STARBURST: Sarah in White Settlers is a very strong character; despite her early, completely natural, fears she’s very much the stronger half of the couple. How was that shoot for you?
Pollyanna McIntosh: It was a lot of fun; it was a pleasure to shoot - despite bruises, dirt and cold wet night shoots. I think it was more stunts than I’ve ever done before, and that really got me going ‘I wanna do more of this, more action-packed stuff’. Sarah’s a funny one, because she’s actually quite manipulative and needy. At the beginning, you see the power play between the couple and I thought that was really interesting. I played with that quite a bit, and like you say, she ends up being the provider, the fighter out of the two. Luckily, I had a great partner in Lee Williams playing my husband; he was willing to go the other way to show his vulnerability, so we had a good balance there. And yet he still holds up his end, especially at the beginning with the little fights we have and stuff.
As a ‘yes’ voter, what was your take on the furore that came afterwards?
It was hilarious! I thought it was kind of silly, to be honest. But I also respect publicity stunts that work and that really did. The only angry tweet I’ve ever had from anyone was from a yes voter saying, ‘How dare you use the referendum for your own self-publicising ways!’ I quite enjoyed it, I got into it. I know you’re not supposed to, but I’d say, ‘Excuse me! I’m sorry I didn’t know I wasn’t allowed to reference the referendum for my own country in any way I please.’ So yeah, I thought it was a bit odd really, but I understand why it was done and it worked. They got it in The Guardian, in The Scotsman; it got people aware that it was around. For me it was more about the haves and the have-nots than it was about the English and the scots. The bad guys in that movie to me are the banks; you just don’t have bankers running around in pig masks!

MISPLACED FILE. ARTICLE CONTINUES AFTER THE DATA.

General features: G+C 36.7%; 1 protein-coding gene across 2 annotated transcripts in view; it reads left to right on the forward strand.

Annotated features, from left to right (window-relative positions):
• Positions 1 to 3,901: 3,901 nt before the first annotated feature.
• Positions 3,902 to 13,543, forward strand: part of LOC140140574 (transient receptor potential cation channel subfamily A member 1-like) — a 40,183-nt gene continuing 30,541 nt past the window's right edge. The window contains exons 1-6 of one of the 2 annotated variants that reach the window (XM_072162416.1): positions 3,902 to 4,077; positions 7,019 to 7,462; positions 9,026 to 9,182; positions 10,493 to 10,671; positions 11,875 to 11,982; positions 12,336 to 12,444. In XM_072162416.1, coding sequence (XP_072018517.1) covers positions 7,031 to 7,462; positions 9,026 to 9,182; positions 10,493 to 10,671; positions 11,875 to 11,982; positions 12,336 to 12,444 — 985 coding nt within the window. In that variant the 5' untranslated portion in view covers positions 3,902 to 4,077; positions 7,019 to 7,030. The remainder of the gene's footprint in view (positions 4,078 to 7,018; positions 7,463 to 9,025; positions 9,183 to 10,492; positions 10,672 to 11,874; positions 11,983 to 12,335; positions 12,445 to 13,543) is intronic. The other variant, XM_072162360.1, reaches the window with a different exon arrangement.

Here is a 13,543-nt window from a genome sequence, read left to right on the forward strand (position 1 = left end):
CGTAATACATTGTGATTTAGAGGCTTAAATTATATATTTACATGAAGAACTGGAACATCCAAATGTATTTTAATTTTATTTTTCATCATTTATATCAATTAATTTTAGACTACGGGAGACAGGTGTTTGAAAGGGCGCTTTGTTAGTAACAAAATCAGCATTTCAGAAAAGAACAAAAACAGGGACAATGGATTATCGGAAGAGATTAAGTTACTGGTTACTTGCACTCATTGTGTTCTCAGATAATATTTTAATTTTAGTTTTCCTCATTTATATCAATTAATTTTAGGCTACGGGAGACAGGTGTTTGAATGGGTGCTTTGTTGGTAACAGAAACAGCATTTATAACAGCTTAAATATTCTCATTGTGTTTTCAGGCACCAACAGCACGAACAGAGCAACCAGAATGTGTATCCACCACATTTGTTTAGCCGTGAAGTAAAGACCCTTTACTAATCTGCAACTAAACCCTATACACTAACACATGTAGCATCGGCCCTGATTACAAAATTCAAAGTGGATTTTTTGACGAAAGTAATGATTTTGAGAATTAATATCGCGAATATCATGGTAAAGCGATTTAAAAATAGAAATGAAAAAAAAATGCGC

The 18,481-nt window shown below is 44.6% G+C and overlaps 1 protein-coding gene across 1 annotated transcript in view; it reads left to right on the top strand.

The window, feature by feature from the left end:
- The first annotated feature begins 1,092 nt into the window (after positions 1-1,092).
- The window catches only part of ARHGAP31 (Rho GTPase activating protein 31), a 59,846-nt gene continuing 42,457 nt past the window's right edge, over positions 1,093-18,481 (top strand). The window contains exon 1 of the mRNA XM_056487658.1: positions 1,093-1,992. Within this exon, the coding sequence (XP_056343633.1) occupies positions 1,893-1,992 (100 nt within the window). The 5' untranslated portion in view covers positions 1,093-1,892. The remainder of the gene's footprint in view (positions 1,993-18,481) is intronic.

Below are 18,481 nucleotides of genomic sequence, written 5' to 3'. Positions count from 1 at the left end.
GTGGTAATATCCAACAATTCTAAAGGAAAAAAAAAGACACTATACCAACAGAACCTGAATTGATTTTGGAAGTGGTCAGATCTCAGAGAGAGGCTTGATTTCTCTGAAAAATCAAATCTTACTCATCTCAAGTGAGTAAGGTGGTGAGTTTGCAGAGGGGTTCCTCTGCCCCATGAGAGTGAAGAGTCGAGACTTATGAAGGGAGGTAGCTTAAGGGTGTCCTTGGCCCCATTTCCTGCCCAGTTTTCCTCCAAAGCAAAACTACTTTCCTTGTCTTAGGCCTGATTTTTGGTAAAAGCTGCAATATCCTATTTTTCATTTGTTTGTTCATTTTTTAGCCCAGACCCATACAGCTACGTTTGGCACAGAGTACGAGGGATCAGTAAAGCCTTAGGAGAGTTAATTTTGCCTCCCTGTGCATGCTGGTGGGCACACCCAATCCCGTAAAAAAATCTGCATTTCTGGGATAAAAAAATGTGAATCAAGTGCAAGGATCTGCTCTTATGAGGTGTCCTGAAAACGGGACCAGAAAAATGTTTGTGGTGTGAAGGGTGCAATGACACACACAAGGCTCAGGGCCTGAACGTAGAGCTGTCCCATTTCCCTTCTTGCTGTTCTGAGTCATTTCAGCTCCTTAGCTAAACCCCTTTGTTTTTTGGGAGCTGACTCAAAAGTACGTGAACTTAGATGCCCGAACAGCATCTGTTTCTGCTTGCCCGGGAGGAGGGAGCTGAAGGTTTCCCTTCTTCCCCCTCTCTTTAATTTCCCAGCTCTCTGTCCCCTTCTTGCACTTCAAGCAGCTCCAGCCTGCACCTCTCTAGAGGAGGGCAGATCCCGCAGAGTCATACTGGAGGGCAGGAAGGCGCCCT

Being Scottish was there anything that you wanted to say, ‘Wait… hold on…’?
No, actually. Ian Fenton, the writer, is Scottish and he’d written a really tight script. I liked the questioning, ambiguous, elements to the script and I think a lot of people enjoyed that in the ending, for instance. There were moments when I seem to remember myself saying, ‘Oh you can’t do that because that will make them seem like good guys too much’ I didn’t want it to look like it was the bad guys we were supposed to root for, because despite them being the victims of the system, they can’t be made into heroes, considering what they do to the couple. But it was finely balanced in the end, I thought. As a Scot, the only thing that was particularly weird was once again playing an English person.
How’s Perfect, the screenplay you’ve been working on, coming along?
I’ve got a deadline for the end of October for the last draft of it. It looks like we’ve got a Scottish producer on board, as well as 2 Irish producers, so it’ll be another Scottish/Irish co-production. It’s a dark comedy about a comedienne. Despite suicide, premature birth and depression in it, it IS a comedy! It’s total Scottish gallows humour, and I’m really, really looking forward to directing because it’s a really personal story and I can see every frame so I can’t wait.
What’s next for you?
I’m doing Its Walls Were Blood with Steve Oram from Sightseers and Paul Davis, who I made Him Indoors with, is directing and writing my segment, because it’s a portmanteau Amicus-style horror. I get to play a vampire, and get to work with Steve who’s a fantastic actor, so I’m looking forward to that.
WHITE SETTLERS is out on DVD on October 20th, and on VOD now. POLLYANNA also appears in the short film THE HERD and the feature LET US PREY, both of which are currently doing the festival circuit before general release. The full interview with POLLYANNA will appear in STARBURST MAGAZINE in the future.